“The Drums of the Sunset” was initially serialized in the Cross Plains Review, a newspaper serving Cross Plains, Texas since 1909. This tale by Robert E. Howard began its publication journey in the November 6, 1928 issue and continued in weekly installments until January 4, 1929. For its serialization, Howard received $20.

The current edition of “The Drums of the Sunset” features a mix of original and reconstructed text. The first chapter and the initial five paragraphs of the second chapter use the Cross Plains Review’s original text, as no typescript pages for these sections have been discovered. From the sixth paragraph of chapter two, which begins mid-sentence with “and besides, it’s time somebody showed him…”, the text is derived from the surviving carbon copies.

Interestingly, there is speculation that Howard may have reworked “The Drums of the Sunset” into another story titled “Riders of the Sunset,” which he possibly submitted to Fiction House. However, this remains a conjecture, as there is no definitive evidence to confirm this transformation of the story.

The story

Robert E. Howard sets this old west adventure tale in a remote mountain range called the Sunset Mountains. Young wandering cowboy Steve Harmer from Texas crosses paths with an eccentric old prospector named Hard Luck Harper. Hard Luck tells Steve legends of a lost gold mine hidden somewhere in the light and shadows of the peaks.

Intrigued by gold and glory, Steve presses on into the mountains. He soon encounters the beautiful Joan Farrel, niece to the territory’s enigmatic ruler Gila Murken. Joan wishes to escape her sinister uncle and begs Steve for help. Before Steve can act, Joan is taken captive in a Native American attack after disputes over counterfeit money traded by her uncle’s gang.

Teaming with Hard Luck, Steve desperately rides into savage country to try and save the kidnapped girl from the rampaging Navajos seeking vengeance. Outlaw gangs, suspicious tribesmen, treacherous terrain and even deadlier landslides stand against the cowpoke and old frontier scout.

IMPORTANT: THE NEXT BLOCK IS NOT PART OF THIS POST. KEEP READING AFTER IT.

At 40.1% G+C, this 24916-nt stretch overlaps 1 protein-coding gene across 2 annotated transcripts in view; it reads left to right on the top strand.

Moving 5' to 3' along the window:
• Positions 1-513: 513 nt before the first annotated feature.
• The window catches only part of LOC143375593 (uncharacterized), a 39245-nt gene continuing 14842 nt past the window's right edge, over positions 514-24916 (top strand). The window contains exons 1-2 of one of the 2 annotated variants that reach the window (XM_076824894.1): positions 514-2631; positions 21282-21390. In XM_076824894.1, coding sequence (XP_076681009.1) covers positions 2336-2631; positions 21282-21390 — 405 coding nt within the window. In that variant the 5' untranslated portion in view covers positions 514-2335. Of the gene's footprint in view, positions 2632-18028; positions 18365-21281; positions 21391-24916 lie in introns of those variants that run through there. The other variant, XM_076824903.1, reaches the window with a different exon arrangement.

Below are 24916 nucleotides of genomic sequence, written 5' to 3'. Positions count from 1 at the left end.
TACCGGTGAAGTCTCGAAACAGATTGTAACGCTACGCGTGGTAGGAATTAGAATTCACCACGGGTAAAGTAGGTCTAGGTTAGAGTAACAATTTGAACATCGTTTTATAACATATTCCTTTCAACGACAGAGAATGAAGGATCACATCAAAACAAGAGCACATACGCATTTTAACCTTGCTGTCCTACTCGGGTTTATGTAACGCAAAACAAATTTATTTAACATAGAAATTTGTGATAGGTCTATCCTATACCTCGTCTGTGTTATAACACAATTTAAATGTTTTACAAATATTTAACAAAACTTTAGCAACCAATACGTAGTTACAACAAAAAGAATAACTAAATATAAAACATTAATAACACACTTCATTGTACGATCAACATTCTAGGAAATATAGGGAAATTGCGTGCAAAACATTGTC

Bullets fly and stakes run high in this breakneck-paced tale where the determined Steve battles all odds to achieve true love as well as realize the prospector’s dreams of finally unearthing the legendary mother lode known in whispers as the Lost Sunset Mine. Told with grit, gusto and plenty of two-fisted action, Drums of the Sunset is a rollicking western yarn packed with all the danger, romance and discovery expected from Conan creator Robert E. Howard at his spirited storytelling best.


  • Steve Harmer – The protagonist. A young wandering cowboy from Texas looking for adventure.
  • Joan Farrel – Niece of Gila Murken. An Eastern girl who came to live with her uncle in the mountains. She wants Steve to help her escape from her uncle. Steve falls in love with her.
  • Hard Luck Harper – An eccentric old prospector who tells Steve about a legendary lost gold mine. He is Steve’s ally.
  • Gila Murken – Joan’s uncle and the main antagonist. He issecretly running a counterfeiting operation in cabins hidden in the mountains and doesn’t want anyone nosing around.
  • Mark “Cherokee” Edwards – One of Murken’s gang members. A rough frontiersman who makes advances at Joan.
  • Bill Allison – The other member of Murken’s counterfeiting gang. A bearded outlaw type who dies making a last stand against the Navajos.
  • The Navajos – A local Native American tribe living in reservation in the mountains. They attack Murken’s cabins in retaliation for being paid with fake money.

Alternate title


Native Americans

Howard does not often use Indians or American Natives as antagonists in his story, but in “Drums of the Sunset” they are featured.

  • After the Navajos realize Murken paid them with counterfeit money, a raiding party attacks the cabins seeking revenge.
  • They kill Murken and his men Edwards and Allison in the attack.
  • Joan describes the Navajos sweeping up to the cabins “like painted fiends, yelling and chanting.”
  • The Navajos then drag Joan out of the cabin and bind her wrists, setting her on a horse to take her away back to their tribe’s lands.
  • Joan manages to get her hands free and escapes on the horse she was put on, before Steve and Hard Luck catch up to rescue her from the four Navajos still pursuing her.

So while Joan was only held captive briefly before her own escape, the Navajos did raid the cabins and take Joan hostage for a time, adding to the drama and threat facing the protagonists in the story.

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